Let’s take our weekly look at the bright planets. All of the bright naked eye planets save one are in the morning sky now, but Venus sets only 32 minutes after the Sun, and probably is not visible in the bright evening twilight. That will improve by month’s end. At 7 this morning Jupiter is in the south, below left of the Moon and is a lot brighter than Mars, below and left of it. Mars is above the red star Antares, and the two are about the same brightness now. The name Antares means “Rival of Mars”. Mars will appear to pass its closest to Antares Sunday morning. Saturn is very low in the southeast. Jupiter will rise at 1:56 a.m. tomorrow with Mars following at 3:19. Saturn will rise at 5:26 a.m.

The times given are for the Traverse City/Interlochen area of Michigan. They may be different for your location.

Addendum

Morning planets and the Moon

Morning planets and the Moon at 7 a.m. this morning, February 7, 2018. Click on the image to enlarge. Created using Stellarium.

Binocular Moon

The last quarter Moon as it might be seen in binoculars at 7 a.m. this morning February 7, 2018. Created using Stellarium.

Telescopis Jupiter and Saturn

Telescopic views of Jupiter and Saturn at the same scale or power at 7 a.m. this morning, February 7, 2018. Created using Cartes du Ciel (Sky Charts).

Planets at sunset and sunrise of a single night

Planets at sunset and sunrise of a single night starting with sunset on the right on February 7, 2018. The night ends on the left with sunrise on February 8th. Click on the image to enlarge. Created using my LookingUp program.

02/06/2018 – Ephemeris – Monoceros the Unicorn

February 6, 2018 1 comment

Ephemeris for Tuesday, February 6th. The Sun will rise at 7:55. It’ll be up for 10 hours and 2 minutes, setting at 5:58. The Moon, 1 day before last quarter, will rise at 1:09 tomorrow morning.

Among all the constellations in the sky of animals real and mythical, there is also a unicorn. It’s called Monoceros, and inhabits the southeastern sky at 9 p.m. bounded by Orion on the right, Canis Major, the great dog below and Canis Minor, the little dog to the left. Unfortunately for observers without optical aid Monoceros, though large, is devoid of any but the faintest stars. Maybe that’s why no one sees unicorns anymore. It has many faint stars because the Milky Way runs through it. To the telescope it is a feast of faint nebulae or clouds of gas and dust, the birth place of stars, including the red rose of the Rosette Nebula, and the strange and tiny Hubble’s Variable Nebula. It also contains beautiful telescopic triple star system, Beta (β) Monocerotis.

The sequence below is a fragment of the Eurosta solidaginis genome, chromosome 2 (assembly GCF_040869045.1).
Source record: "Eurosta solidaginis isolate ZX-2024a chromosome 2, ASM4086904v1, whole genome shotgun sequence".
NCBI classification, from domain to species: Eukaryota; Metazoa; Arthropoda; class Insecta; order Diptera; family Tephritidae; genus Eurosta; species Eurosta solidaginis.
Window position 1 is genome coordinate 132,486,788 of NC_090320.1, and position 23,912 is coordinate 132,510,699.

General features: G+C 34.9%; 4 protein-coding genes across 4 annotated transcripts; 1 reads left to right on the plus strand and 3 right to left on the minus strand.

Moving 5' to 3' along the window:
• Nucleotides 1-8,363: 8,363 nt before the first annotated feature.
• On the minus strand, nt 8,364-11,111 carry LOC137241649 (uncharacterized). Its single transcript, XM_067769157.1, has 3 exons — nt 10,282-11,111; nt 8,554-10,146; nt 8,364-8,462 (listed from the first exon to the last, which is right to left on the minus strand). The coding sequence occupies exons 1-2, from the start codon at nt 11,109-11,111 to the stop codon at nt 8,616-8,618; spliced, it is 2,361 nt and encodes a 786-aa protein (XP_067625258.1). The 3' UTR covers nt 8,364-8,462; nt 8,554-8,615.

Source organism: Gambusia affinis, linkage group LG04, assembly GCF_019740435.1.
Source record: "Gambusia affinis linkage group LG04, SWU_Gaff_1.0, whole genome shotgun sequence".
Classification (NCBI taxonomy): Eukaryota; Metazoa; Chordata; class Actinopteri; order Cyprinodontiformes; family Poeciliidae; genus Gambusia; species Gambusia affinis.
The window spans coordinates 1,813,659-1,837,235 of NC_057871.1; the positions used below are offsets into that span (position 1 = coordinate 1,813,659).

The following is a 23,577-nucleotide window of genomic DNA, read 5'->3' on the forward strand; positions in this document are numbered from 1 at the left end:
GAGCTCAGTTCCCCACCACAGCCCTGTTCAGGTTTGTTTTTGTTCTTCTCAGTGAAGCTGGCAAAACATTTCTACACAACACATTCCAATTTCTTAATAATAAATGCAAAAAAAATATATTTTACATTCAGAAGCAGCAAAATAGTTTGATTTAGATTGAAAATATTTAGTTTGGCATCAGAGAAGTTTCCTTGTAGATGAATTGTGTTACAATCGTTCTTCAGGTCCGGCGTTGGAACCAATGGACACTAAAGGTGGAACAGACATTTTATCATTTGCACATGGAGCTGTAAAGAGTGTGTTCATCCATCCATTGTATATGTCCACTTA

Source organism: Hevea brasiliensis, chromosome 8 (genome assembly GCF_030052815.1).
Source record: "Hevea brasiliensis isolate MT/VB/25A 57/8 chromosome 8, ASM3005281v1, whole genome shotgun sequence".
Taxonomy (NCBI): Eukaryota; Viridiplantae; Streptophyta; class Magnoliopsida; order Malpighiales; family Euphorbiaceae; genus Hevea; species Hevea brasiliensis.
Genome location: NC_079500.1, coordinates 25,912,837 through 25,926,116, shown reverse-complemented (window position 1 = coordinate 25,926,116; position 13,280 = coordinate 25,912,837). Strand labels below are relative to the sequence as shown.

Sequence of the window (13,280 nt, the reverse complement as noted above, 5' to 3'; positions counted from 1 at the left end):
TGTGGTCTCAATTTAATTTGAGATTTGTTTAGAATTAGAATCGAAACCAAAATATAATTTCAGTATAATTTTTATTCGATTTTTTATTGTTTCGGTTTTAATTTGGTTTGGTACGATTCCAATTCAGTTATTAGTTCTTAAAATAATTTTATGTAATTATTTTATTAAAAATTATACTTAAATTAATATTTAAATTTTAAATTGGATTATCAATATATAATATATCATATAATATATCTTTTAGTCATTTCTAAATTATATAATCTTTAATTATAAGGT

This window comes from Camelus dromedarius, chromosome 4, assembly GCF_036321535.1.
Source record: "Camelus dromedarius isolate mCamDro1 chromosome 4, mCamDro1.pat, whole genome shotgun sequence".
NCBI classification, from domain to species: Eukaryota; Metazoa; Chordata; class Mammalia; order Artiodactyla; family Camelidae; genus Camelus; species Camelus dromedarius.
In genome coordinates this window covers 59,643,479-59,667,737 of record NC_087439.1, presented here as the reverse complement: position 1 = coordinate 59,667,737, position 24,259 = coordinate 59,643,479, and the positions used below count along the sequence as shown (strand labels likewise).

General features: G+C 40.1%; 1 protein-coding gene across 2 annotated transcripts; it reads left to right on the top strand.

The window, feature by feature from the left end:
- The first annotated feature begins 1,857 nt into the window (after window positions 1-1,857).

The times given are for the Traverse City/Interlochen area of Michigan. They may be different for your location.

Addendum

Monoceros

Monoceros finder chart animation. Created using Stellarium and GIMP.

Rosette Nebula

Rosette Nebula in the infrared from the Spitzer Space Telescope. Credit: NASA/JPL/Caltech

Hubble's Variable Nebula

Hubble’s Variable Nebula photographed appropriately enough by the Hubble Space Telescope. Credit: NASA/ESA and The Hubble Heritage Team (AURA/STScI).

Monoceros DSO finder chart

Looking at some faint objects in Monoceros. NGC 2239 is the star cluster in the center of the Rosette Nebula. The nebula itself is extremely faint. It shows in photographs, but I’ve never seen it visually. The green circle shows Beta Monocerotis, the triple star. All these stars are extremely blue-white hot. Created using Cartes du Ciel (Sky Charts).

Also in the chart above is the semicircular Barnard’s Loop, a supernova remnant a great long exposure photography target.

 

02/05/2018 – Ephemeris – The rabbit that got away

February 5, 2018 1 comment

Ephemeris for Monday, February 5th. The Sun will rise at 7:57. It’ll be up for 10 hours even, setting at 5:57. The Moon, 2 days before last quarter, will rise at 12:06 tomorrow morning.

Orion, the central winter constellation is seen in the south at 9 p.m. He is a hunter, but he’s preoccupied with the charge of Taurus the bull from the upper right. At Orion’s feet, and unnoticed by him is the small constellation of Lepus the hare. It’s very hard to see a rabbit in its dim stars: however, I do see a rabbit’s head ears and shoulders. A misshapen box is the head and face of this critter facing to the left. His ears extend upwards from the upper right star of the box, and the bend forward a bit. Two stars to the right of the box and a bit farther apart hint at the front part of the body. Some see a whole rabbit facing the other way. In Lepus telescopes can find M79, a distant globular star cluster, one of the few in the winter sky.